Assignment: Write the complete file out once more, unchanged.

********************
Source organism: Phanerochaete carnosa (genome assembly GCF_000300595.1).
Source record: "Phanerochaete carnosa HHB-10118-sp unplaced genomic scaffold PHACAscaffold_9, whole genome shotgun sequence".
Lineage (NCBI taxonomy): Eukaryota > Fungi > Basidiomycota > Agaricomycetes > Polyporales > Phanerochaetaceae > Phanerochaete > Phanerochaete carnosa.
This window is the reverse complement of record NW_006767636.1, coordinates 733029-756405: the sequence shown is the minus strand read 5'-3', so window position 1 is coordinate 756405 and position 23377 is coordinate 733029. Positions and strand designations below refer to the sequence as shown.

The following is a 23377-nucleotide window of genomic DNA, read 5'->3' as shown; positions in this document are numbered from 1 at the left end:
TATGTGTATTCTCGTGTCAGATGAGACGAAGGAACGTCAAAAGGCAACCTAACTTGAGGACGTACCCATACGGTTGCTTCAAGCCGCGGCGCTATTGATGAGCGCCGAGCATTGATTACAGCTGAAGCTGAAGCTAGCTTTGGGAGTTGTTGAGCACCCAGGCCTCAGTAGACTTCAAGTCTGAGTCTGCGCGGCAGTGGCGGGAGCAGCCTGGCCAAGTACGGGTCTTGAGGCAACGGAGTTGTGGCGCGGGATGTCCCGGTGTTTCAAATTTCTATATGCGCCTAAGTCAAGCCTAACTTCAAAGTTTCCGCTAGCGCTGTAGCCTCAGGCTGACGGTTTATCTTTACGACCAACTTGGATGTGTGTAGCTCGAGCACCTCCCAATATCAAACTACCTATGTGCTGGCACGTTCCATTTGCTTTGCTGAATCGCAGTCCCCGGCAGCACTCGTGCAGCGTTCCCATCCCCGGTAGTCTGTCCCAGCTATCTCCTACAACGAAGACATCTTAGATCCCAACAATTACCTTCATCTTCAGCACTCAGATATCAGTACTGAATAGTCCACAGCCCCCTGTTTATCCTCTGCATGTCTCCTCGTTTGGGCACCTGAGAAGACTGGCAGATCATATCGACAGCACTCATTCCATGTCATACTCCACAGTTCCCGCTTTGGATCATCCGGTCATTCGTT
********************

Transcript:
Source organism: Phanerochaete carnosa (genome assembly GCF_000300595.1).
Source record: "Phanerochaete carnosa HHB-10118-sp unplaced genomic scaffold PHACAscaffold_9, whole genome shotgun sequence".
Lineage (NCBI taxonomy): Eukaryota > Fungi > Basidiomycota > Agaricomycetes > Polyporales > Phanerochaetaceae > Phanerochaete > Phanerochaete carnosa.
This window is the reverse complement of record NW_006767636.1, coordinates 733029-756405: the sequence shown is the minus strand read 5'-3', so window position 1 is coordinate 756405 and position 23377 is coordinate 733029. Positions and strand designations below refer to the sequence as shown.

The following is a 23377-nucleotide window of genomic DNA, read 5'->3' as shown; positions in this document are numbered from 1 at the left end:
TATGTGTATTCTCGTGTCAGATGAGACGAAGGAACGTCAAAAGGCAACCTAACTTGAGGACGTACCCATACGGTTGCTTCAAGCCGCGGCGCTATTGATGAGCGCCGAGCATTGATTACAGCTGAAGCTGAAGCTAGCTTTGGGAGTTGTTGAGCACCCAGGCCTCAGTAGACTTCAAGTCTGAGTCTGCGCGGCAGTGGCGGGAGCAGCCTGGCCAAGTACGGGTCTTGAGGCAACGGAGTTGTGGCGCGGGATGTCCCGGTGTTTCAAATTTCTATATGCGCCTAAGTCAAGCCTAACTTCAAAGTTTCCGCTAGCGCTGTAGCCTCAGGCTGACGGTTTATCTTTACGACCAACTTGGATGTGTGTAGCTCGAGCACCTCCCAATATCAAACTACCTATGTGCTGGCACGTTCCATTTGCTTTGCTGAATCGCAGTCCCCGGCAGCACTCGTGCAGCGTTCCCATCCCCGGTAGTCTGTCCCAGCTATCTCCTACAACGAAGACATCTTAGATCCCAACAATTACCTTCATCTTCAGCACTCAGATATCAGTACTGAATAGTCCACAGCCCCCTGTTTATCCTCTGCATGTCTCCTCGTTTGGGCACCTGAGAAGACTGGCAGATCATATCGACAGCACTCATTCCATGTCATACTCCACAGTTCCCGCTTTGGATCATCCGGTCATTCGTT